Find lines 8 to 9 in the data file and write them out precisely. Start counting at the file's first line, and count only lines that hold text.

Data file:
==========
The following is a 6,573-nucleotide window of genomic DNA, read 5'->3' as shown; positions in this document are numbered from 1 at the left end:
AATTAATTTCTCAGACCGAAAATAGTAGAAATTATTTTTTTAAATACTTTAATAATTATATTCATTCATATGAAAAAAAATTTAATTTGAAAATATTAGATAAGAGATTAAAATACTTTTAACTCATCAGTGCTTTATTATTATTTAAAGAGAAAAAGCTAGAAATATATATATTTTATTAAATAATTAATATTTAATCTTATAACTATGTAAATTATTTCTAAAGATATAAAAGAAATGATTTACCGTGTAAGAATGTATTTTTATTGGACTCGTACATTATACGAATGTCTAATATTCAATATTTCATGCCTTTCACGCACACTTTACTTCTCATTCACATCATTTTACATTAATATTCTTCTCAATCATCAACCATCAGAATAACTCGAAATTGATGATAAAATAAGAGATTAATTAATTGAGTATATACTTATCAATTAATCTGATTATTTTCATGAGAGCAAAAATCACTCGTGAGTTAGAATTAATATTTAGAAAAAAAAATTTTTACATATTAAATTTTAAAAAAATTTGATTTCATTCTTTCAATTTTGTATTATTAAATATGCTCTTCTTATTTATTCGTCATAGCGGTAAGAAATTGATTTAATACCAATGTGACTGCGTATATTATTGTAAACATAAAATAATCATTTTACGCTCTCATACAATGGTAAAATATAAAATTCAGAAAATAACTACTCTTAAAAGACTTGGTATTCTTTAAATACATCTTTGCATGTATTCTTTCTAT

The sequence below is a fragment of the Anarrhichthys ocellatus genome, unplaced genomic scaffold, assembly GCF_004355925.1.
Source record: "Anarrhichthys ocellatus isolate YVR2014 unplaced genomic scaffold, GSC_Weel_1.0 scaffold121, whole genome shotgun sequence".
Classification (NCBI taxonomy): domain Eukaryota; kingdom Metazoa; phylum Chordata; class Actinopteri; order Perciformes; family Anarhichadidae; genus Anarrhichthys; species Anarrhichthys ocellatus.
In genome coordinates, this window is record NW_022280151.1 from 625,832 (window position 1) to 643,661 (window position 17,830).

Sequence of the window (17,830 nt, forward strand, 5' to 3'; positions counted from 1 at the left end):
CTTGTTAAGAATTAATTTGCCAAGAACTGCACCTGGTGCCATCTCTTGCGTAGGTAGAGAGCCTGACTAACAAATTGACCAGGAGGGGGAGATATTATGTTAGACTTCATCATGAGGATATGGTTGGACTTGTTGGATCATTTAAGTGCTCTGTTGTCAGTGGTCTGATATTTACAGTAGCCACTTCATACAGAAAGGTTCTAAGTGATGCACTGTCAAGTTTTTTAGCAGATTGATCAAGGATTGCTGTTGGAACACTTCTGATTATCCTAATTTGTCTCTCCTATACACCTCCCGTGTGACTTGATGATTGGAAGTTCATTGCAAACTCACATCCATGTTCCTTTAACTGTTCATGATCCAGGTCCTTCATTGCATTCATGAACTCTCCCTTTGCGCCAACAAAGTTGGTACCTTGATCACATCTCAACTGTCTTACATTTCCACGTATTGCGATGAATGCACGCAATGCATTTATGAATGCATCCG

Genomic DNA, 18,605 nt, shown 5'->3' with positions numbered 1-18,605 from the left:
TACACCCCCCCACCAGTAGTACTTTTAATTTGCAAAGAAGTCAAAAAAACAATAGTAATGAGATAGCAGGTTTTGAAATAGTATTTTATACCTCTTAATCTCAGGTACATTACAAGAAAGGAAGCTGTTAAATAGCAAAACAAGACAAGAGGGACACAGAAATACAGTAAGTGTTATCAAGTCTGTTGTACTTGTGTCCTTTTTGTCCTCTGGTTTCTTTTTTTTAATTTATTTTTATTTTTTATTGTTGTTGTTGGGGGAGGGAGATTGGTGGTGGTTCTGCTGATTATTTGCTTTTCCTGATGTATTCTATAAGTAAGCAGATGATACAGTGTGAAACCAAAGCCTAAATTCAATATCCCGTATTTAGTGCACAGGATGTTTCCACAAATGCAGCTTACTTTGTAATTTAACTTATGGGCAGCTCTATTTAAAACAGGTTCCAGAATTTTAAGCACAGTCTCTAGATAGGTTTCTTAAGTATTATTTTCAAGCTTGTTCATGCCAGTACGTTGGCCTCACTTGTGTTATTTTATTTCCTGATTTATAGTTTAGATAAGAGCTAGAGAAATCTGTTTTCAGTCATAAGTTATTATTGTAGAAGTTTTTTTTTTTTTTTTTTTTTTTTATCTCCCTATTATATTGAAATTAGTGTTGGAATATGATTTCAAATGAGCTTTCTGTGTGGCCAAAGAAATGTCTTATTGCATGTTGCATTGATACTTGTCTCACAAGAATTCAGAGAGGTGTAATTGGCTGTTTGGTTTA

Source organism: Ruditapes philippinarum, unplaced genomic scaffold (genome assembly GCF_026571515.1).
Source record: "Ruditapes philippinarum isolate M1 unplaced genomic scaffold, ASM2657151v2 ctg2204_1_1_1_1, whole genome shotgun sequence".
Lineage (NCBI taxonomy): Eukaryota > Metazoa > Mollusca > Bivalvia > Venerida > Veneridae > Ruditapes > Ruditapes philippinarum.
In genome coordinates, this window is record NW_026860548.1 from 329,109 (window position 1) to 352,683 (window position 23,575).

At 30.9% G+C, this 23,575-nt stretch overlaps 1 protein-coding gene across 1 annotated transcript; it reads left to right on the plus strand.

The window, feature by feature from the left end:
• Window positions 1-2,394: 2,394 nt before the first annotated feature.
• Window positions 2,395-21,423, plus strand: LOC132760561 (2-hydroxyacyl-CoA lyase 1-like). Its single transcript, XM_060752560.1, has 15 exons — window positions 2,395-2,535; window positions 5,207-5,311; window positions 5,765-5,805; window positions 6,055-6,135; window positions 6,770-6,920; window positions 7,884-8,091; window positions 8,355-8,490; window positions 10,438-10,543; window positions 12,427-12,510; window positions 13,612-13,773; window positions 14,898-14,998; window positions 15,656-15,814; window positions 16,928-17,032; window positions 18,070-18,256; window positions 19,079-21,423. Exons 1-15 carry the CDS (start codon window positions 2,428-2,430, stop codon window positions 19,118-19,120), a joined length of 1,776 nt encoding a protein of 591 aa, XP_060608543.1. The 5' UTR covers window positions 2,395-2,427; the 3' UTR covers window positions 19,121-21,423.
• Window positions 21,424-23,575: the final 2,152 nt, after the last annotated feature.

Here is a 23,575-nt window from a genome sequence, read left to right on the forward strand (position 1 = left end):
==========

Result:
CTTGTTAAGAATTAATTTGCCAAGAACTGCACCTGGTGCCATCTCTTGCGTAGGTAGAGAGCCTGACTAACAAATTGACCAGGAGGGGGAGATATTATGTTAGACTTCATCATGAGGATATGGTTGGACTTGTTGGATCATTTAAGTGCTCTGTTGTCAGTGGTCTGATATTTACAGTAGCCACTTCATACAGAAAGGTTCTAAGTGATGCACTGTCAAGTTTTTTAGCAGATTGATCAAGGATTGCTGTTGGAACACTTCTGATTATCCTAATTTGTCTCTCCTATACACCTCCCGTGTGACTTGATGATTGGAAGTTCATTGCAAACTCACATCCATGTTCCTTTAACTGTTCATGATCCAGGTCCTTCATTGCATTCATGAACTCTCCCTTTGCGCCAACAAAGTTGGTACCTTGATCACATCTCAACTGTCTTACATTTCCACGTATTGCGATGAATGCACGCAATGCATTTATGAATGCATCCG

Genomic DNA, 18,605 nt, shown 5'->3' with positions numbered 1-18,605 from the left: